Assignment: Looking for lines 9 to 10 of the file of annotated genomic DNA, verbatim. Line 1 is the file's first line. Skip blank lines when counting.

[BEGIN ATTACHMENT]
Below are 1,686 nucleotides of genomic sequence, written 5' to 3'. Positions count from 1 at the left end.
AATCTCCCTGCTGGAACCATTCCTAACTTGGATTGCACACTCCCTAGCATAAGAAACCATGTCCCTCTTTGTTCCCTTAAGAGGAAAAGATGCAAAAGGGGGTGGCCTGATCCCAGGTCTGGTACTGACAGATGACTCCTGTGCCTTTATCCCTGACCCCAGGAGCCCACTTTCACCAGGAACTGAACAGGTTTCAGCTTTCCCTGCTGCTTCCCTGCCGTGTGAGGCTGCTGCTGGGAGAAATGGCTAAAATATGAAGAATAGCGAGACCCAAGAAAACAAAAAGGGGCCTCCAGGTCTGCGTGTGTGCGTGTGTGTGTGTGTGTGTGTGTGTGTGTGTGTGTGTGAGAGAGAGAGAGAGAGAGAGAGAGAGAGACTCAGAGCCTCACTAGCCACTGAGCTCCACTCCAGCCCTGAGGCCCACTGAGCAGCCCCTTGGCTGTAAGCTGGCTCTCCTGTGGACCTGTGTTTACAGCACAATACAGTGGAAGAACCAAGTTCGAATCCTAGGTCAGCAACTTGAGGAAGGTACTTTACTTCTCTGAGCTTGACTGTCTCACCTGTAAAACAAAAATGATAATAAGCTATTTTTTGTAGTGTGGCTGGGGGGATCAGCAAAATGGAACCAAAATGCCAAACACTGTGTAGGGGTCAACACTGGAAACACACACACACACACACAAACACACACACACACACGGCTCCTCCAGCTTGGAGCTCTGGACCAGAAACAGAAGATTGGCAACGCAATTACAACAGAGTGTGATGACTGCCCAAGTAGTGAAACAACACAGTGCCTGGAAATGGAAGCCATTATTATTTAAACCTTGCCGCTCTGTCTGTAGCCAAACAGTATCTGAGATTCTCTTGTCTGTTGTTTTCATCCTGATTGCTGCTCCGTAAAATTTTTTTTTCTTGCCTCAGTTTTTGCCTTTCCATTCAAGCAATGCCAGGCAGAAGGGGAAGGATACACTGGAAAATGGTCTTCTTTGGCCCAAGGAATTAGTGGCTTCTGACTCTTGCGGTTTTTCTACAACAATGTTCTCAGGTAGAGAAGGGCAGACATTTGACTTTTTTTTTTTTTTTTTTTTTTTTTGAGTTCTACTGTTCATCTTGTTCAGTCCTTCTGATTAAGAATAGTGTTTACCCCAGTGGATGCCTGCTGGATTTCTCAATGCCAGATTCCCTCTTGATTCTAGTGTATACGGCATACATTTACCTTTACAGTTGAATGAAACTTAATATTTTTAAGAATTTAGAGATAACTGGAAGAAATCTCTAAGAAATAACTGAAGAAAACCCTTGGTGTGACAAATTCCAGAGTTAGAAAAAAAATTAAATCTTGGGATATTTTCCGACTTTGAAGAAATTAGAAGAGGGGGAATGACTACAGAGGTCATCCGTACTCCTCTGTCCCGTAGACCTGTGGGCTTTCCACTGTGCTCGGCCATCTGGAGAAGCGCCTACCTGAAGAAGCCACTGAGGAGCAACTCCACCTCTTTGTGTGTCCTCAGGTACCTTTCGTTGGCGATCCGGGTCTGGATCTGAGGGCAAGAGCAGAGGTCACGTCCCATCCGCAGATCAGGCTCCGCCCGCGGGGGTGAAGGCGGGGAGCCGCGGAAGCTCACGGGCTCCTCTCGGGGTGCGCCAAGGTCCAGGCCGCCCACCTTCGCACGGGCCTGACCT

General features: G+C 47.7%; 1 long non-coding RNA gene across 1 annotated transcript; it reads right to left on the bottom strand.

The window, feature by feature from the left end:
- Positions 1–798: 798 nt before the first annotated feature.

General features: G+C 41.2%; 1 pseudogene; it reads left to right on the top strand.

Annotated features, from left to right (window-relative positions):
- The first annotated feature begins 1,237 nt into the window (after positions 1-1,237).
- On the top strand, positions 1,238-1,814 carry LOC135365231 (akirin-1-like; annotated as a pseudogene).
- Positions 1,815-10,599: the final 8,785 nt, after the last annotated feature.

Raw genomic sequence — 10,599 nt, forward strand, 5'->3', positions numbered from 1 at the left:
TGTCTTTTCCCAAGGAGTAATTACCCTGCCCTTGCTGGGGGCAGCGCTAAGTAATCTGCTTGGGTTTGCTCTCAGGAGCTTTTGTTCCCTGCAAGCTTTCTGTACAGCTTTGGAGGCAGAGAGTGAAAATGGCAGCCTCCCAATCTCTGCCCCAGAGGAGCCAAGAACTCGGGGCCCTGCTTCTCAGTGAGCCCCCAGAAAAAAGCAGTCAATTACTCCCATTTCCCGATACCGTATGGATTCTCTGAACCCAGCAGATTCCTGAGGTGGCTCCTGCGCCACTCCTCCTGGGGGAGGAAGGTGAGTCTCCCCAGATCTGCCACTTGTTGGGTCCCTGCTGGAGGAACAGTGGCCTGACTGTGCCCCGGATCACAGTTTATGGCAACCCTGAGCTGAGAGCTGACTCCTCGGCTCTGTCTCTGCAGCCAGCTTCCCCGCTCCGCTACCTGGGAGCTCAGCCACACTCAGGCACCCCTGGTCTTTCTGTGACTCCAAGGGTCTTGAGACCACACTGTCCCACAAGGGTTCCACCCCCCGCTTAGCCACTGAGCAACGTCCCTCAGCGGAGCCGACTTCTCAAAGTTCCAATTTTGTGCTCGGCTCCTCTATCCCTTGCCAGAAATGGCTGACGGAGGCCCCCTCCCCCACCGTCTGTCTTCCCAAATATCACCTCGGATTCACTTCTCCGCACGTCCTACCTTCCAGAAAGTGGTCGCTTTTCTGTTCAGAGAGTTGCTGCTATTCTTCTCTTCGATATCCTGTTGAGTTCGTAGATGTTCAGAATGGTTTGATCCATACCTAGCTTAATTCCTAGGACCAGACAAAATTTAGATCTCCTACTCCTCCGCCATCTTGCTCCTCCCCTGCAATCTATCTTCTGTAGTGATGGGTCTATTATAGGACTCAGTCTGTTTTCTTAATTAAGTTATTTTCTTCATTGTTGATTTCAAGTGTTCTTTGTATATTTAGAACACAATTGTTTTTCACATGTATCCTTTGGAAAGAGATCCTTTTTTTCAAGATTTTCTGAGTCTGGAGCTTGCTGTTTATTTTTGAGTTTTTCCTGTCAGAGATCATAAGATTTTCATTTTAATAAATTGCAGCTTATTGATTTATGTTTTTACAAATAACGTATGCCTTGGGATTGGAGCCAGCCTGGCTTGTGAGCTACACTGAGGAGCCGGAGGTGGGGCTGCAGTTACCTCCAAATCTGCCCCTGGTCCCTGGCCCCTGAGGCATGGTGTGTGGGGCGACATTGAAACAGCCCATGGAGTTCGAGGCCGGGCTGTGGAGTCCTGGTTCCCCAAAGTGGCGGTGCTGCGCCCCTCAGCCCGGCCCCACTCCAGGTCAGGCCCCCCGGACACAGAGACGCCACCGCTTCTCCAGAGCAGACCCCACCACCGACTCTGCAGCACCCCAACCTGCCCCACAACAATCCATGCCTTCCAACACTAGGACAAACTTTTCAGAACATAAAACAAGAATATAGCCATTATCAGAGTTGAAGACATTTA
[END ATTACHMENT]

- On the top strand, positions 1,238-1,814 carry LOC135365231 (akirin-1-like; annotated as a pseudogene).
- Positions 1,815-10,599: the final 8,785 nt, after the last annotated feature.